“Being on autopilot in business is dangerous”
Harvard Business School Professor Sunil Gupta has spent over a decade researching change within business across a broad spectrum of industries. What does he see as the key ingredients needed to make bold moves within business?
You have studied the transformation of hundreds of companies. What have you found to be the right culture to make bold shifts?
Company culture is hard to define but it's an important part which needs to be woven into the fabric of a company in order to make any bold move. It certainly needs to start with the leader bringing their vision to life and moving the entire organization with them. A very important point is then to give employees confidence and providing them with the right tools. This is how phenomenal shifts can be realized.
These are two interesting aspects. Why are they so important?
Because there is high uncertainty involved when fundamentally changing an existing business. It is like replacing the engine of a plane whilst it's flying. Just like a plane will slow down initially, so will revenues and earnings. Hence, companies need a leader who is totally convinced of the new strategy and able to explain how it will help the business in the future. Building confidence comes from leaders remembering that employees will get the tools and time to do things differently. This motivates people to really make that change happen.
It is like replacing the engine of a plane whilst it´s flying
Certainly not. When making fundamental changes, companies often need new talents. Managing the collaboration between these new employees and the ones who already work there is crucial. You need to infuse the new ideas from the new people with the institutional knowledge from existing staff. Mutual learning is important.
You've explained how companies can often have a narrow lens and fail to see a problem. How can they overcome this tendency?
Many times companies do not see the problems coming – especially when they are doing well. But being on autopilot in business is dangerous. To overcome this tendency leaders have to go out of the comfort zone and accept that of the 40 steps that need to be taken, only five can be seen. With so much uncertainty, the fog ahead makes it difficult to know what is coming, but leaders just need to decide which direction to take. After the first five steps are taken, the next five become much clearer. That’s a scary thought in the first place, but doing so can determine success in the future.
Many times companies do not see the problems coming – especially when they are doing well
What can help leaders to get on that journey?
Getting an external point of view is extremely important. Business leaders should more often look outside their industry for ideas of how their company could operate in the future. A great example of this is Cemex, a cement company based in Mexico. When pre-made cement was being sold to construction sites in Mexico City they found the work was never on time. Traffic in the capital is unpredictable and chaotic, so sometimes the cement would arrive already set and end up useless.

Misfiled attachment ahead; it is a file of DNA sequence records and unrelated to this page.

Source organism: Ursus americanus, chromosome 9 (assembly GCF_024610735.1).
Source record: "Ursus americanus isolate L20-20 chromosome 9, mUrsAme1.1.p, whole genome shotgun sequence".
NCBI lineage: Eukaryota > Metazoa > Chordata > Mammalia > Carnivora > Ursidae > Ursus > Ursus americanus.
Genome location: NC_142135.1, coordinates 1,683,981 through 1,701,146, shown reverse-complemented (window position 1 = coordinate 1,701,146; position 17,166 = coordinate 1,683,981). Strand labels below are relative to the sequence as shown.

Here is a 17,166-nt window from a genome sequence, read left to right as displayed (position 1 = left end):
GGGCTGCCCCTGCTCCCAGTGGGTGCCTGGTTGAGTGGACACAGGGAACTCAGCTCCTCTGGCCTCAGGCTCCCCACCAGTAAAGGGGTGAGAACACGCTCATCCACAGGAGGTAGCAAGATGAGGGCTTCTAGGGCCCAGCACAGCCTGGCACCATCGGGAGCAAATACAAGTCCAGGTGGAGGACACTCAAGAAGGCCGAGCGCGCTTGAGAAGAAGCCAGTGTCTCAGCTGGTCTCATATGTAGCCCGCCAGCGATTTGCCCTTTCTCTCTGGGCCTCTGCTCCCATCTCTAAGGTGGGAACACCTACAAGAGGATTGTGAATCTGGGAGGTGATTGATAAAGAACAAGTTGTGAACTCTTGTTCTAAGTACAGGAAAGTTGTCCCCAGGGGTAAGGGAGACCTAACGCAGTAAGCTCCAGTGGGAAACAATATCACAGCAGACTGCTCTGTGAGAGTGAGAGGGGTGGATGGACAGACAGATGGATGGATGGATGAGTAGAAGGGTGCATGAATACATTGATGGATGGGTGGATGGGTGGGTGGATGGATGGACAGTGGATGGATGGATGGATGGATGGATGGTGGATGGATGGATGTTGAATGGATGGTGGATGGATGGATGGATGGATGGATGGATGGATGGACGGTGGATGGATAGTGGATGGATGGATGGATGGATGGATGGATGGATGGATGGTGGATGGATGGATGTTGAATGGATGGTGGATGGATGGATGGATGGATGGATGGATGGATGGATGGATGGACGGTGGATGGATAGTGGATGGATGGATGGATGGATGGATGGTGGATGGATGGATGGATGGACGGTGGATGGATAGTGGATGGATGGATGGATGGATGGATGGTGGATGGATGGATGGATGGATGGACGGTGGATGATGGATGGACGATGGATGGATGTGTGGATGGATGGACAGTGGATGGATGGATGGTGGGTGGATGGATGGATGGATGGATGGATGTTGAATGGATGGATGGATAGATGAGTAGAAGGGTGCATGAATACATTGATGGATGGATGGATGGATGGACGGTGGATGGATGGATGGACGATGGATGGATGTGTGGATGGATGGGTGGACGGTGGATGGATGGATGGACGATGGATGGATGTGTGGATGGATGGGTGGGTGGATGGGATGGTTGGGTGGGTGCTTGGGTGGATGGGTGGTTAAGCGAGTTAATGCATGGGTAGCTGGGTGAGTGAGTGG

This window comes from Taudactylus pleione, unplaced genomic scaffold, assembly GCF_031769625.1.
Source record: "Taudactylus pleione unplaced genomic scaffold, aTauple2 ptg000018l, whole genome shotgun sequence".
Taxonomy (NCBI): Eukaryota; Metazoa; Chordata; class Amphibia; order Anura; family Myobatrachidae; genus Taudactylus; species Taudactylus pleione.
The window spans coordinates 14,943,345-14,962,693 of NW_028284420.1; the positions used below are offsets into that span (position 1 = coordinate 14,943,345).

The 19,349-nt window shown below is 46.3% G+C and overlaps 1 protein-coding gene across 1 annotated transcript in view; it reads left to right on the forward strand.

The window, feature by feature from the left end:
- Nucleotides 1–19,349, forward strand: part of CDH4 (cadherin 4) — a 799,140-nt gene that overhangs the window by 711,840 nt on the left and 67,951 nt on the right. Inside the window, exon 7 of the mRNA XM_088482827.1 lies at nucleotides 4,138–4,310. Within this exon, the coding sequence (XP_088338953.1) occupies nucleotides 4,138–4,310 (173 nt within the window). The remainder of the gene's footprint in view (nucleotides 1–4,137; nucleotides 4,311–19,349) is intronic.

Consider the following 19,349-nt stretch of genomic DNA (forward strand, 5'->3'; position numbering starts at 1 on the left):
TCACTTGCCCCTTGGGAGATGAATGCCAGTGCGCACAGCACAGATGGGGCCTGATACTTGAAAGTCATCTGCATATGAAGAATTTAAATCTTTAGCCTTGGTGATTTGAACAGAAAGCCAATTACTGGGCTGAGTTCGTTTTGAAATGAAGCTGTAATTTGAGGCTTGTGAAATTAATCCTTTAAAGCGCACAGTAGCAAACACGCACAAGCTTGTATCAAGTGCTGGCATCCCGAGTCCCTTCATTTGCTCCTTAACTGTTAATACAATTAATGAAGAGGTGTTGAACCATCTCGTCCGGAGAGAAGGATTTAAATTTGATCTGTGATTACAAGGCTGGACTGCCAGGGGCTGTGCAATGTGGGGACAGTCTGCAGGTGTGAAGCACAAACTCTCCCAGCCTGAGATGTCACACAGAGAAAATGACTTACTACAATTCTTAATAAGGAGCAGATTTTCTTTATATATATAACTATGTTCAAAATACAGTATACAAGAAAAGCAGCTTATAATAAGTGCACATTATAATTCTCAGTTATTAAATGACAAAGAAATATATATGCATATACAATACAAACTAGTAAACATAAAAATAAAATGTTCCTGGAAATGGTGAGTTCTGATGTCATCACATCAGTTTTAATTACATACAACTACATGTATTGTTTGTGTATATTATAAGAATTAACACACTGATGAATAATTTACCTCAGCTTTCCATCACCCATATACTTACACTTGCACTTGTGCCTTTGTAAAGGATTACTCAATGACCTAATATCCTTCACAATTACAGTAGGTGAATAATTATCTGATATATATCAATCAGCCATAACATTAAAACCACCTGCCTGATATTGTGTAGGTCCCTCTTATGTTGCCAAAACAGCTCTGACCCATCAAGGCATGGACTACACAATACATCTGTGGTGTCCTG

Business leaders should more often look outside their industry for ideas
How did they solve this problem?
They first tried to find a solution within the cement industry, but did not find one. Then they looked at a hospital in Houston. In a hospital things can be unpredictable as well, but should never be chaotic. Medics don’t know when they will have an emergency and when an ambulance will be needed. Cemex learnt how the hospital created slack in the system, the operations set up and the critical planning involved. This really opened up their way of thinking and solved a business-critical problem.
Last question: From all the companies that you have studied, which impressed you most in terms of being bold?
Amazon. I know it has been talked about a lot, but how they enter different markets such as cloud or entertainment is really impressive. They accept large losses over many years and you ask: why is an online retailer entering these markets? There are other companies who operate in different fields as well, but in the case of Amazon it is initially very hard to answer this question and to connect the dots. However, in the end their moves always made sense and they are successful.
About Sunil Gupta
Sunil Gupta is the Edward W. Carter Professor of Business Administration and co-chair of the executive program on Driving Digital Strategy at the Harvard Business School.
Sunil's current research is in the area of digital technology and its impact on firm strategy. His research has been well recognized with several national and international awards, and his book on this topic, Driving Digital Strategy, was published in 2018. Sunil serves on the board of US Foods, and as an advisor to several startup firms. He has conducted seminars and consulted with many leading companies around the world.
drives Deutsche Bank’s UK social responsibility agenda, focussing on education, social enterprise and community development. She considers entrepreneurial thinking one of the most important 21st century skills, especially for its ability to help tackle pressing issues in society.
Entrepreneurial Success | Story
Electric jets could change the way we travel and also play a key role in the green mobility revolution. But will they really work?
Entrepreneurial Success | Opinion
Convincing investors and the public of a bold business idea is not always easy. We asked experts from different fields what they are looking for.
Entrepreneurial Success | Story
From nuclear energy to air cabs: founder and investor Lukasz Gadowski is an exceptional figure in the start-up scene.